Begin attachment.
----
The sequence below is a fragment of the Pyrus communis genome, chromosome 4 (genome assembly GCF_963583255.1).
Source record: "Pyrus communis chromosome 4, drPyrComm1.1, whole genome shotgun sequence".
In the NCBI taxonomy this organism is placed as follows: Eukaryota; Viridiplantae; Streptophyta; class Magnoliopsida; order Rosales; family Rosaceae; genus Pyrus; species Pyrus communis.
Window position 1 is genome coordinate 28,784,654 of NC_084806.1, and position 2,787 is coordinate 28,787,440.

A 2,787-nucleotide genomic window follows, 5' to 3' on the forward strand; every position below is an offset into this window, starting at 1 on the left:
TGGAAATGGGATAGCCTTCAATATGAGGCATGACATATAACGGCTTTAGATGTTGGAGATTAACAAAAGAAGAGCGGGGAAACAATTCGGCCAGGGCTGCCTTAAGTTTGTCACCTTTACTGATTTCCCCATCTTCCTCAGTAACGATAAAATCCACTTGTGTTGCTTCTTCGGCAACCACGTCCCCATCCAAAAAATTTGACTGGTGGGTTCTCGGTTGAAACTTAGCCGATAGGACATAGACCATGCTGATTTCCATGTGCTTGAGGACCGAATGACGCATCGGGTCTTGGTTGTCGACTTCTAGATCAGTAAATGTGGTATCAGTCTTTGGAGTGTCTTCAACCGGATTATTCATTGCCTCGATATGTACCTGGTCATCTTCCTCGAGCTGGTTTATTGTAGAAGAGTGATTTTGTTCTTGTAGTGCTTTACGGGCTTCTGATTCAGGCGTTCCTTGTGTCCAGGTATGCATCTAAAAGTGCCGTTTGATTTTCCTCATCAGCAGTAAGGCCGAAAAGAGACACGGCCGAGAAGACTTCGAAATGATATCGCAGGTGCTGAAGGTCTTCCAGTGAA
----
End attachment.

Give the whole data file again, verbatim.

The sequence below is a fragment of the Pyrus communis genome, chromosome 4 (genome assembly GCF_963583255.1).
Source record: "Pyrus communis chromosome 4, drPyrComm1.1, whole genome shotgun sequence".
In the NCBI taxonomy this organism is placed as follows: Eukaryota; Viridiplantae; Streptophyta; class Magnoliopsida; order Rosales; family Rosaceae; genus Pyrus; species Pyrus communis.
Window position 1 is genome coordinate 28,784,654 of NC_084806.1, and position 2,787 is coordinate 28,787,440.

A 2,787-nucleotide genomic window follows, 5' to 3' on the forward strand; every position below is an offset into this window, starting at 1 on the left:
TGGAAATGGGATAGCCTTCAATATGAGGCATGACATATAACGGCTTTAGATGTTGGAGATTAACAAAAGAAGAGCGGGGAAACAATTCGGCCAGGGCTGCCTTAAGTTTGTCACCTTTACTGATTTCCCCATCTTCCTCAGTAACGATAAAATCCACTTGTGTTGCTTCTTCGGCAACCACGTCCCCATCCAAAAAATTTGACTGGTGGGTTCTCGGTTGAAACTTAGCCGATAGGACATAGACCATGCTGATTTCCATGTGCTTGAGGACCGAATGACGCATCGGGTCTTGGTTGTCGACTTCTAGATCAGTAAATGTGGTATCAGTCTTTGGAGTGTCTTCAACCGGATTATTCATTGCCTCGATATGTACCTGGTCATCTTCCTCGAGCTGGTTTATTGTAGAAGAGTGATTTTGTTCTTGTAGTGCTTTACGGGCTTCTGATTCAGGCGTTCCTTGTGTCCAGGTATGCATCTAAAAGTGCCGTTTGATTTTCCTCATCAGCAGTAAGGCCGAAAAGAGACACGGCCGAGAAGACTTCGAAATGATATCGCAGGTGCTGAAGGTCTTCCAGTGAA